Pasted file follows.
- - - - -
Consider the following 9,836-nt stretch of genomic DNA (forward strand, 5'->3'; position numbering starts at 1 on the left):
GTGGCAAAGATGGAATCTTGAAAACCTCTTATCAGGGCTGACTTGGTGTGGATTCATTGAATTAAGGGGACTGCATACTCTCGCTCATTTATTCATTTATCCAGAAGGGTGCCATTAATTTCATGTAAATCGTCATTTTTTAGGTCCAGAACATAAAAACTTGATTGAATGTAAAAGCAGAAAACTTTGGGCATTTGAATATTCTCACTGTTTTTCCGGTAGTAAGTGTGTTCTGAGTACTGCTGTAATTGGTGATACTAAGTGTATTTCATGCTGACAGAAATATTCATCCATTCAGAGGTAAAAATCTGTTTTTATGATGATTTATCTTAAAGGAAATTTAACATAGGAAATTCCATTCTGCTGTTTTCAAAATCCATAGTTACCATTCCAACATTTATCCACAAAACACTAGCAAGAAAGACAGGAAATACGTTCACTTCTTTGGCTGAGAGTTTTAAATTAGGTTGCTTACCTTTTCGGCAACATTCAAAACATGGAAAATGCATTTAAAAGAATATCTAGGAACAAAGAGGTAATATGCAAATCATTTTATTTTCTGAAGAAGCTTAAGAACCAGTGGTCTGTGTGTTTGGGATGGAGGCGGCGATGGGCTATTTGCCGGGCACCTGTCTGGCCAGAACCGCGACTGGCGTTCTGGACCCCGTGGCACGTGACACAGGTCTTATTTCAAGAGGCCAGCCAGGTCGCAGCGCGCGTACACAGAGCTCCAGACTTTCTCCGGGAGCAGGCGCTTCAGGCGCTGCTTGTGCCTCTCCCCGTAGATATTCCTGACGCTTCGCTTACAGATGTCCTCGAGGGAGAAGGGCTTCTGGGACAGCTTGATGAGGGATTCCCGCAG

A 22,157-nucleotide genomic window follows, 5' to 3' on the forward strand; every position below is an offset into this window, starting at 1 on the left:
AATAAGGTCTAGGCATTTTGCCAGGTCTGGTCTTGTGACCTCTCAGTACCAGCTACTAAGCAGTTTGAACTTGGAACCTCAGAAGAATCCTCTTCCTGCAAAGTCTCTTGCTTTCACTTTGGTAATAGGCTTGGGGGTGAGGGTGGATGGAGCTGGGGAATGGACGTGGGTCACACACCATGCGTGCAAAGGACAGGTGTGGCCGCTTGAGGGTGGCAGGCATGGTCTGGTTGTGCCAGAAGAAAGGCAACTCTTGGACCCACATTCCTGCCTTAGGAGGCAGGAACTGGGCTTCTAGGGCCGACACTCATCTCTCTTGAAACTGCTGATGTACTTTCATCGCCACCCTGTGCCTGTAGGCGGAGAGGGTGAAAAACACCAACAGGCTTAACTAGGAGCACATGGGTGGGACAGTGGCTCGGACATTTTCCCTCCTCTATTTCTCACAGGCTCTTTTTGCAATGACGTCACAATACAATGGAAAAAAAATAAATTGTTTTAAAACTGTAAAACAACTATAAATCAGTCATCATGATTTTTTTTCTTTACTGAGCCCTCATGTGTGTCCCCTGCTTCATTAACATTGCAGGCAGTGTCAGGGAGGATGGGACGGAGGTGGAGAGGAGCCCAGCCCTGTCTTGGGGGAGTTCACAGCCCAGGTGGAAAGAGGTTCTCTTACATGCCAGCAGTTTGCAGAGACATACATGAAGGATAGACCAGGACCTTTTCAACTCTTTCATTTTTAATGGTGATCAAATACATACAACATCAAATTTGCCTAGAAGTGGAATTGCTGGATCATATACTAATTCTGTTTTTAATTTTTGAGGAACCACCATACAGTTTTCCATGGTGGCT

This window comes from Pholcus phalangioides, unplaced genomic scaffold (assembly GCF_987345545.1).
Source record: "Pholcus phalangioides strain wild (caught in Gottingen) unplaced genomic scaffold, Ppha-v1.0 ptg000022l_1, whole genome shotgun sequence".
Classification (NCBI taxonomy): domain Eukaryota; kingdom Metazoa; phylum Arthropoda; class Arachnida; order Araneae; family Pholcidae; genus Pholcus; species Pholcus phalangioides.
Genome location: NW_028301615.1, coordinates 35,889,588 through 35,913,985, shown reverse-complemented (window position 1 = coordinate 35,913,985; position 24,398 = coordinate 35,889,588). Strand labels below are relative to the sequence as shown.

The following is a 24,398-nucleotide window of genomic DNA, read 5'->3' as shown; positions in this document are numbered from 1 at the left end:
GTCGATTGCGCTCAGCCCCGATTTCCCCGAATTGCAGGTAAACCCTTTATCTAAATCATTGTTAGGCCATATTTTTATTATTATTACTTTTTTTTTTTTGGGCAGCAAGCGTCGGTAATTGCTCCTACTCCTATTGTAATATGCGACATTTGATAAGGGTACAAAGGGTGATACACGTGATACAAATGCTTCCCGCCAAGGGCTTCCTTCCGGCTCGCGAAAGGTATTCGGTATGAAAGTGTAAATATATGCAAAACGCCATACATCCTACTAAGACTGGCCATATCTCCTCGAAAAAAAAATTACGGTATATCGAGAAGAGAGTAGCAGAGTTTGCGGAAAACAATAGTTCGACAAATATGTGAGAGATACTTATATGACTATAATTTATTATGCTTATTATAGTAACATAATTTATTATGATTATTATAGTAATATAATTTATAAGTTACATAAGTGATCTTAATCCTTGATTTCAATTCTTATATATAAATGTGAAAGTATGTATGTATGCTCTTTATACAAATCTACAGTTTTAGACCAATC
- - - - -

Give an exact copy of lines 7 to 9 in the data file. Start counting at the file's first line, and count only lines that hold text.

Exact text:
Classification (NCBI taxonomy): domain Eukaryota; kingdom Metazoa; phylum Arthropoda; class Arachnida; order Araneae; family Pholcidae; genus Pholcus; species Pholcus phalangioides.
Genome location: NW_028301615.1, coordinates 35,889,588 through 35,913,985, shown reverse-complemented (window position 1 = coordinate 35,913,985; position 24,398 = coordinate 35,889,588). Strand labels below are relative to the sequence as shown.

The following is a 24,398-nucleotide window of genomic DNA, read 5'->3' as shown; positions in this document are numbered from 1 at the left end: